Will Netflix’s Asia-Pacific ambitions threaten Hotstar in India’s streaming wars?

Last week, a report from an Asia-based research firm predicted that US over-the-top (OTT) video streaming service provider Netflix will grow its Asia-Pacific revenue by 12 percent to $4 billion.

This is expected to be primarily driven by a recovery in the Australian market, “robust growth levels in the developed East Asian markets of Japan and Korea, where revenue per user is often high; and material gains and contributions from emerging markets of India, Indonesia, the Philippines and Thailand,” said regional research and analysis firm Media Partners Asia (MPA).

The Asia-Pacific region is an important region for Netflix, given that Netflix’s home market of the US and Canada, which accounted for 44.6 percent of its global revenue, is stagnant, highly competitive and challenging to grow. Based on the latest financial report, it lost 919,000 paid subscribers in the US and Canadian markets in 2022, but still managed to achieve a 9 percent increase in revenue.

While Netflix did not comment on the reason for the revenue growth, Q4-22 was the first quarter to include Netflix’s new ad-supported service, which launched in November, in earnings results. Nor has it disclosed what proportion of the new subscriptions come from users who opted for this cheaper service. The number of subscribers in the home base grew by 909,000 in the fourth quarter.

Netflix relies on exponential growth in APAC to boost its global growth.

According to a 2021 report from independent transaction advisory firm RBSA Advisors, India’s OTT streaming industry, including video and audio, has the potential to grow nearly ninefold to $15 billion by 2030.

This includes $12.5 billion for the video market and $2.5 billion for audio. The size of the OTT market in 2020 was about $1.7 billion. The URBSFA said key growth drivers include India having the second highest per capita consumption of online video in the world, the cheapest mobile data in the world, strong growth in Internet penetration in the rural areas and the surge in smartphone users in India, estimated to exceed 760 million by 2021.

OTT platforms have made huge investments in originals to drive subscription demand. Together with purchased content, KBRV expects subscription video-on-demand to account for 93 percent of total OTT revenue in India (compared to 87 percent globally). cent between 2019 and 2024.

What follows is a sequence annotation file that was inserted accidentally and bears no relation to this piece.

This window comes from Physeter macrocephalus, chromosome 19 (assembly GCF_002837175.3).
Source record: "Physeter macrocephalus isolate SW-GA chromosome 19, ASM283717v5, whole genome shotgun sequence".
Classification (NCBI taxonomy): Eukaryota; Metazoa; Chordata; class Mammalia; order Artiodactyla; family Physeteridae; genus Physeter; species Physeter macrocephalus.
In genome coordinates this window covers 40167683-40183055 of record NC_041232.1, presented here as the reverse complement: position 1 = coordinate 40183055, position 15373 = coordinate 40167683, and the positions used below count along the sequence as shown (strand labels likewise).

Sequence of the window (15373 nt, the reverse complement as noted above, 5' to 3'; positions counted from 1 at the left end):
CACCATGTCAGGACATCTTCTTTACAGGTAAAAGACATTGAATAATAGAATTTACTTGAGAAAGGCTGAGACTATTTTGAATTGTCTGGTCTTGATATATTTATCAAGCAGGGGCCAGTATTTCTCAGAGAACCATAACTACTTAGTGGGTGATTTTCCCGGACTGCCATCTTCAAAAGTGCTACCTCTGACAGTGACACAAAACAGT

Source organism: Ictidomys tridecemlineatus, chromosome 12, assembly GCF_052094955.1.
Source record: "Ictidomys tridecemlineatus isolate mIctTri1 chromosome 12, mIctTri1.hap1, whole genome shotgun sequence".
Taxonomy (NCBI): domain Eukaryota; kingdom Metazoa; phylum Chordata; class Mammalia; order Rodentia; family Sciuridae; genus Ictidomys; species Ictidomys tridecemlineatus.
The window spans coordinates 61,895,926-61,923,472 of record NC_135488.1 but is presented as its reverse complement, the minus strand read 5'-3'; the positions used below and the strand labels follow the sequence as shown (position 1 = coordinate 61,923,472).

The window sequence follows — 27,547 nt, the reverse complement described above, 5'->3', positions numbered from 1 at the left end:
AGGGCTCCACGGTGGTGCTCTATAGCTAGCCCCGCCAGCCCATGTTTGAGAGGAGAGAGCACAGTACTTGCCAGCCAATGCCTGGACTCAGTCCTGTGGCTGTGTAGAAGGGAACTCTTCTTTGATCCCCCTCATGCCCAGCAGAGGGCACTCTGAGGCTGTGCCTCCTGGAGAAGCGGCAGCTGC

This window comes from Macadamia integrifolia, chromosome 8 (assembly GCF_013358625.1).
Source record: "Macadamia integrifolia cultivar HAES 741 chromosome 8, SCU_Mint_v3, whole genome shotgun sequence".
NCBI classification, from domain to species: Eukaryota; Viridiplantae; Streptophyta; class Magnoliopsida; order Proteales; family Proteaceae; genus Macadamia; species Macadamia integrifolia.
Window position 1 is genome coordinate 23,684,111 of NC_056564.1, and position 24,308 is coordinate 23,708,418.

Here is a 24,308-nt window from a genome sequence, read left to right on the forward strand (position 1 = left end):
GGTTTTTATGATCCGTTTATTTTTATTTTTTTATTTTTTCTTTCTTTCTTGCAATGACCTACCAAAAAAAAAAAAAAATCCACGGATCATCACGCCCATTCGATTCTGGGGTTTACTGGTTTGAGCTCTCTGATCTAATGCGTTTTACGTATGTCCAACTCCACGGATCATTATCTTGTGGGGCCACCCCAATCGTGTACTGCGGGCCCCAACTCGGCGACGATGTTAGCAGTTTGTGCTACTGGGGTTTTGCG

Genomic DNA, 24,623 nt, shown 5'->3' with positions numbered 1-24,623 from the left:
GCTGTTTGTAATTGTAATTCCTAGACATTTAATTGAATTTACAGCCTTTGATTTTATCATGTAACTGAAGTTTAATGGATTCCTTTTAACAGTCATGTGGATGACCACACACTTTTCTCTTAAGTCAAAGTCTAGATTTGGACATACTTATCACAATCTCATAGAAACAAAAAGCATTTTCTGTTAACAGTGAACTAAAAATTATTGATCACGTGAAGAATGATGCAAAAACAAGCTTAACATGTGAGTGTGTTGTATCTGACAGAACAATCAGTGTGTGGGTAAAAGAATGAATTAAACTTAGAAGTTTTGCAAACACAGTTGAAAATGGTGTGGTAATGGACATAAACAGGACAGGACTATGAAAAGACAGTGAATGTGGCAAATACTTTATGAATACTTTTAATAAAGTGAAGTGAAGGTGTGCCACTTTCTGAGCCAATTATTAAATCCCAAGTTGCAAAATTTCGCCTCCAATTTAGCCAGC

In addition, the consultancy expects user penetration to increase from 25.8 percent in 2021 to 32 percent in 2025 with OTT users at 462.7 million.

Industry insiders estimate that Netflix will have about 6 million subscribers by the end of 2022. By far the leading streaming platform in India is Disney+Hotstar with 57.5 million subscribers.

This is after it suffered its largest quarterly drop in paid subscribers of 3.8 million in the October to December 2022 quarter.

The number of subscribers fell mainly due to the loss of the rights to the Indian Premier League (IPL). That it no longer has rights to the IPL could benefit Netflix in its subscriber acquisition in India.

Local content creation is a key factor in the growth of the APAC market. Research firm MPA expects Netflix to increase its local content spending in the region by 15 percent to $1.9 billion, representing 47 percent of revenue.

Netflix produced nine Indian local originals in Q4-22 to help it gain a stronger foothold in the market. MPA’s report suggests that India will continue to be the fastest growing markets in Asia for Netflix along with Indonesia.

MPA estimates that India, Indonesia, Thailand and the Philippines will collectively contribute more than 20 percent of Netflix’s APAC revenue in 2023. The company sees these countries’ contributions continue to grow in the second half of 2023 “through a mix of subscribers and ARPU growth.”

The other market in which Netflix sees potential in 2023 is Australia.

Vivek Couto, executive director of MPA, noted that Netflix’s ad level has had a slow start in APAC, but said “Australia is expected to see greater momentum through 2023, which will help drive subscribers and revenue in a market where customer churn is increasing.”

Another country in APAC critical to Netflix’s success in the region is Japan, which contributes about a quarter of Netflix’s total APAC revenue.

Couto noted that “Japan will continue to grow as Netflix strives to increase impact with new scripted non-anime shows” being produced in the country.

MPA’s researchers also noted the power of Korean content and Japanese anime in driving growth across the region. In 2022, Netflix released 29 exclusive Korean dramas, six of which were among the top 10 reaching titles in APAC in 2022, according to estimates by MPA subsidiary AMPD Research.

On its latest earnings call, Netflix forecast global revenue to grow 4 percent in Q1-23, propelled by a combination of year-over-year growth in average paid memberships and ARM (average revenue per membership).

“2022 has been a tough year, with a bumpy start but a better end,” the company said in a statement accompanying its financial results. “We believe we have a clear path to reaccelerate our revenue growth: continue to improve all aspects of Netflix, launch paid sharing and expand our advertising offerings. As always, our north stars continue to delight our members (subscribers) and build even greater profitability across time.”

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